Higher IQ linked to babies fed on demand: study

Data from the Avon Longitudinal Study of Parents and Children, a UK cohort study of more than 10,000 children, showed that eight-year-olds who were demand-fed as infants had IQs that were four or five points higher than those who were fed to a schedule.

The study showed that feeding on demand was associated with higher IQ scores at the age of eight and better performance in national curriculum tests at ages five, seven, 11 and 14 years.

This was after taking into account background factors such as parental education, family income, the child’s sex and age, maternal health and parenting styles.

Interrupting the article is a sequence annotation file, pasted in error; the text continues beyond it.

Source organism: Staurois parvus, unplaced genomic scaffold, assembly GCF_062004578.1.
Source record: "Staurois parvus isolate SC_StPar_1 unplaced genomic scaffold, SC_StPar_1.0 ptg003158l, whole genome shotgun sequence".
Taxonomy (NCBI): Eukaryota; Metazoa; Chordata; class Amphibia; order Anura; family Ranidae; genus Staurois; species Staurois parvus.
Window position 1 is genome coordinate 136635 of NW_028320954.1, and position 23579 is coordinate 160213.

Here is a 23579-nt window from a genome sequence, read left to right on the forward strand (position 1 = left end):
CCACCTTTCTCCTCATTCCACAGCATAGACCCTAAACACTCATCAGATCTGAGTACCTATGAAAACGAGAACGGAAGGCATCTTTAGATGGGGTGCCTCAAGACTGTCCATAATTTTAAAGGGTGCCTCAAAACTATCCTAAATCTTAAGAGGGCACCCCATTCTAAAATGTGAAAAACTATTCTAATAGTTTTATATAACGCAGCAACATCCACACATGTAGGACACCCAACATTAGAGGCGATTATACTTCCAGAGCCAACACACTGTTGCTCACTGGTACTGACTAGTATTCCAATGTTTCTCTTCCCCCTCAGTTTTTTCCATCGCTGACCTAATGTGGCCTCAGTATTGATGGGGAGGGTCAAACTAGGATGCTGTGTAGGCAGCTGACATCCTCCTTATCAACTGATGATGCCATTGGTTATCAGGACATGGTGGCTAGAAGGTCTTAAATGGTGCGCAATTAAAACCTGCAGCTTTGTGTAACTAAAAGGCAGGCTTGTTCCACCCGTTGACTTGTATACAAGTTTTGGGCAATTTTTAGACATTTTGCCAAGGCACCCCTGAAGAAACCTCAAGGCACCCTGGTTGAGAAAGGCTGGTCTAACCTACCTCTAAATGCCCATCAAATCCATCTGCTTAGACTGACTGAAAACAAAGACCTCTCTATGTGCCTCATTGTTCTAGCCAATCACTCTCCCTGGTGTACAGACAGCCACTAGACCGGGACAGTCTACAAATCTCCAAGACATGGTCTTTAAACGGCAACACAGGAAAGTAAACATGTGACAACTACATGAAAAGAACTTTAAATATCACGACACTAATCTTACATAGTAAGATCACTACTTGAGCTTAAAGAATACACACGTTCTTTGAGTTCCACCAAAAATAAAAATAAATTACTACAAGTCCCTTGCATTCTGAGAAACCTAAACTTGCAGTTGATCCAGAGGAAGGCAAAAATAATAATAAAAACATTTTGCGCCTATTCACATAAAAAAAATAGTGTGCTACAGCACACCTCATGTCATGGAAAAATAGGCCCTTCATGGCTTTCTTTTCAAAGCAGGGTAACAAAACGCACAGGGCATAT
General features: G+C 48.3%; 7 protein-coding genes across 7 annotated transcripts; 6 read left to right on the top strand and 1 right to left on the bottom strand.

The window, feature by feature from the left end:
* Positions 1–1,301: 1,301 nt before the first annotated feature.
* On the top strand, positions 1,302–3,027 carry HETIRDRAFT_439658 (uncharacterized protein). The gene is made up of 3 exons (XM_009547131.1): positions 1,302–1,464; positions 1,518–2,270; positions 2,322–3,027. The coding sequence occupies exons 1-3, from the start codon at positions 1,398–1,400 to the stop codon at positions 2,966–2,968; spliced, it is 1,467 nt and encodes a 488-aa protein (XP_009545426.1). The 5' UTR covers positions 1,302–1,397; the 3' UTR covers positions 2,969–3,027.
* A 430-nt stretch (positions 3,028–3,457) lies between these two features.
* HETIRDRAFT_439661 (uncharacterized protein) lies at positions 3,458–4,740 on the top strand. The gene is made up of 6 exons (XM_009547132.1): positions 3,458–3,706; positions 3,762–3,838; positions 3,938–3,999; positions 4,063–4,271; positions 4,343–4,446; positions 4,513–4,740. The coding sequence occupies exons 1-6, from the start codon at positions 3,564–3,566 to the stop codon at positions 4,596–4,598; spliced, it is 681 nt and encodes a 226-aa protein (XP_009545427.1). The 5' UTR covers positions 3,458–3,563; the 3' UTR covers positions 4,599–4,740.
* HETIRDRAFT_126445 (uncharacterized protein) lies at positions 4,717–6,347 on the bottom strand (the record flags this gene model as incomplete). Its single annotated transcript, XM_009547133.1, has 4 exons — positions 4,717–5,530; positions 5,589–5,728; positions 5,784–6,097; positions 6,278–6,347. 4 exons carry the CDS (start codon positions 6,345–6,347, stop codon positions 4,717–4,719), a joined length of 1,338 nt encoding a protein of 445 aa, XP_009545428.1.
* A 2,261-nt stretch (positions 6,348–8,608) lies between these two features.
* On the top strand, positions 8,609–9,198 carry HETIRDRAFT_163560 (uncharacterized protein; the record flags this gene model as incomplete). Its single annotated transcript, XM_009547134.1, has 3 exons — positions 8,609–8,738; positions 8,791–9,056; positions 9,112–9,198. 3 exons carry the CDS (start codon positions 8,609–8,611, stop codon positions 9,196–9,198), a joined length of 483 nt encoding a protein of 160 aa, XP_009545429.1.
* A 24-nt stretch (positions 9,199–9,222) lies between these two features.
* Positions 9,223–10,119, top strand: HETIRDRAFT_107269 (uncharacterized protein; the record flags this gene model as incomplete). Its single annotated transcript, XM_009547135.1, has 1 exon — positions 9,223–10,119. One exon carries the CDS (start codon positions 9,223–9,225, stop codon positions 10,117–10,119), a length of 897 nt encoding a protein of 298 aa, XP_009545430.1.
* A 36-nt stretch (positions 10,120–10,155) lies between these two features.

Children with mothers who tried to feed to a schedule but did not manage it, had similar test results and IQ scores as youngsters who were demand-fed, the study found.

Dr Maria Iacovou, from the Institute for Social and Economic Research at Essex University, said: “The difference between schedule and demand-fed children is found both in

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